Small Grain Hay/Silage

Small Grain Hay/Silage

Harvesting Small Grain Cereals for Hay or Silage

April 30, 2015

The rye, triticale, and other small grains you planted last fall soon should be ready for harvest as silage. Small grain cereals, while not as good as corn silage or alfalfa hay, can provide useful feed when harvested and fed correctly.

Tonnage and forage quality are affected most by stage of plant maturity at harvest.  Plants that contain 10-12% crude protein when in the boot stage may only have 7-8% when they reach soft dough. 

In order to time harvest for the best use in your operation, first determine what livestock you will feed with it.  Calves, stockers, and replacement heifers need a fairly high quality forage to gain weight as rapidly as desired.  For this group hay and silage needs to be harvested while plants are in the boot or early heading stage.  Dry cows, though, won't need such high quality so harvest can be delayed until dough stage to achieve higher yields and still acceptable protein levels.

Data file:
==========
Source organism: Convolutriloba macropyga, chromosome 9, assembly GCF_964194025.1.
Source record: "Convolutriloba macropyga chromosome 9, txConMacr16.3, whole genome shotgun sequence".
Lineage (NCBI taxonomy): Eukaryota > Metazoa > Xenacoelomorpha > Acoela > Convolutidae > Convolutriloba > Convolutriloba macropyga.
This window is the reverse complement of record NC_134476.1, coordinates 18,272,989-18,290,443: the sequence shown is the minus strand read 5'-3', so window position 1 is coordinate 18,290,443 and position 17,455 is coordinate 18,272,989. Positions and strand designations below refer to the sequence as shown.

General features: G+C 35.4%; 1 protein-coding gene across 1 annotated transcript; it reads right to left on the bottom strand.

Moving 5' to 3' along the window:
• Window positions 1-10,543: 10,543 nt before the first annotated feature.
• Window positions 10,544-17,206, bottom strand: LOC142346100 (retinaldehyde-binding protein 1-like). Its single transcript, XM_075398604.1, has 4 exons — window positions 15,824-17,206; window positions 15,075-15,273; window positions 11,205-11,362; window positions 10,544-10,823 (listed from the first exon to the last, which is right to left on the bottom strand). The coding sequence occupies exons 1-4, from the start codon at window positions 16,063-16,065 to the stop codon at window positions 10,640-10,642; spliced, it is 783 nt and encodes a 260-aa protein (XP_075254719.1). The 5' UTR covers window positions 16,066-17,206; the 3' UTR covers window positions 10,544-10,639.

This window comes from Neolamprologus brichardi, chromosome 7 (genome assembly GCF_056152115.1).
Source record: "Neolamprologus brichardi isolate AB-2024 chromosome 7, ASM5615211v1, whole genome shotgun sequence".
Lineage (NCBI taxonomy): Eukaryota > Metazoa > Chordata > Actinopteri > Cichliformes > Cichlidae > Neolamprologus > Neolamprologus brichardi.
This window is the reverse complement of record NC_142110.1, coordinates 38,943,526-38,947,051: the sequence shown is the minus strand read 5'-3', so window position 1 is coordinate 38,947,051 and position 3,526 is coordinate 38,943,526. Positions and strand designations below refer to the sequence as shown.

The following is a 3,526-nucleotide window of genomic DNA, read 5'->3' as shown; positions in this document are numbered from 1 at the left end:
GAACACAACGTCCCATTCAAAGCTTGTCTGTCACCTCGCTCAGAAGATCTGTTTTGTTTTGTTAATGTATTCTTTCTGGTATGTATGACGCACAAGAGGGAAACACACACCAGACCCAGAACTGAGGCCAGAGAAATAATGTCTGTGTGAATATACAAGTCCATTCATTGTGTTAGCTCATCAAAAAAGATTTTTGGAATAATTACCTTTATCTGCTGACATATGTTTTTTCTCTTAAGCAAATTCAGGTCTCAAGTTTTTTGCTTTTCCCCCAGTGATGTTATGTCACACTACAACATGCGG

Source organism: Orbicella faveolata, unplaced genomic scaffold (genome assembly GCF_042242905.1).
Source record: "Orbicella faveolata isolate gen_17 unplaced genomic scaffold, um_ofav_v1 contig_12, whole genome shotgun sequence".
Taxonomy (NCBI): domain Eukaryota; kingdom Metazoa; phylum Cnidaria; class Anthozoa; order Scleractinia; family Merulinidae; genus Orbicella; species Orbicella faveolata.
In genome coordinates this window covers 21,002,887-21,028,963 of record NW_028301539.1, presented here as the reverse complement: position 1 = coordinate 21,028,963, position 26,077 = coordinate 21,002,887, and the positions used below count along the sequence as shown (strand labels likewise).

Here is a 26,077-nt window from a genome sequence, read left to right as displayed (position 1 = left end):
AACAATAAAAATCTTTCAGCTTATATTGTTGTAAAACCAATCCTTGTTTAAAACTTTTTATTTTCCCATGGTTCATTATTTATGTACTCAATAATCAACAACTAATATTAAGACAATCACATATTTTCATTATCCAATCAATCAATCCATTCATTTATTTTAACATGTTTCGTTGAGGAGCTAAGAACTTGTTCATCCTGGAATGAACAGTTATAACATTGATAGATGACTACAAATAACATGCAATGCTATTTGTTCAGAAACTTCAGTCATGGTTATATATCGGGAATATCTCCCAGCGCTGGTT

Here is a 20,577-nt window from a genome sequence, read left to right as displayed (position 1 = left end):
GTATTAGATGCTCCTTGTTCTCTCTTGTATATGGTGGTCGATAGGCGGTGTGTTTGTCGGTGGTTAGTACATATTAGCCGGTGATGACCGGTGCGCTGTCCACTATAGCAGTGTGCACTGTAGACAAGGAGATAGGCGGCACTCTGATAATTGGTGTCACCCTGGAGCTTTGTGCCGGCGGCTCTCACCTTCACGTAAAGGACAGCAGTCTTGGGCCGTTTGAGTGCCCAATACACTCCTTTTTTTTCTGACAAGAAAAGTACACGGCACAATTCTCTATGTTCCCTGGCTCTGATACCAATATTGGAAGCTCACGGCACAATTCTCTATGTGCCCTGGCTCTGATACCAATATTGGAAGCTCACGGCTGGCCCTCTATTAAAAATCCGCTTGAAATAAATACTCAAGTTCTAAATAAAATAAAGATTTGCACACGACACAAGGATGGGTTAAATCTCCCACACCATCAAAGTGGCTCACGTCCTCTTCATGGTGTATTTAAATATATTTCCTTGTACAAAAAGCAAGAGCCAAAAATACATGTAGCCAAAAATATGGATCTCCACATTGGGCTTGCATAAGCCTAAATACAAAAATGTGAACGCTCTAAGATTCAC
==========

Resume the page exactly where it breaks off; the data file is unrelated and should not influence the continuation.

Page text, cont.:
Think twice, though, about making hay from rye, triticale, or wheat that has formed seed heads.  These seed heads produce rough awns that can irritate and injure the eyes and mouth parts of livestock.  To avoid problems from awns, either cut hay before seed heads emerge or make silage from the more mature plants to soften and break these awns. Before feeding, test hay or silage for nitrates, portein and energy.  This will help you feed more safely and efficiently.

Bruce Anderson
Extension Forage Specialist


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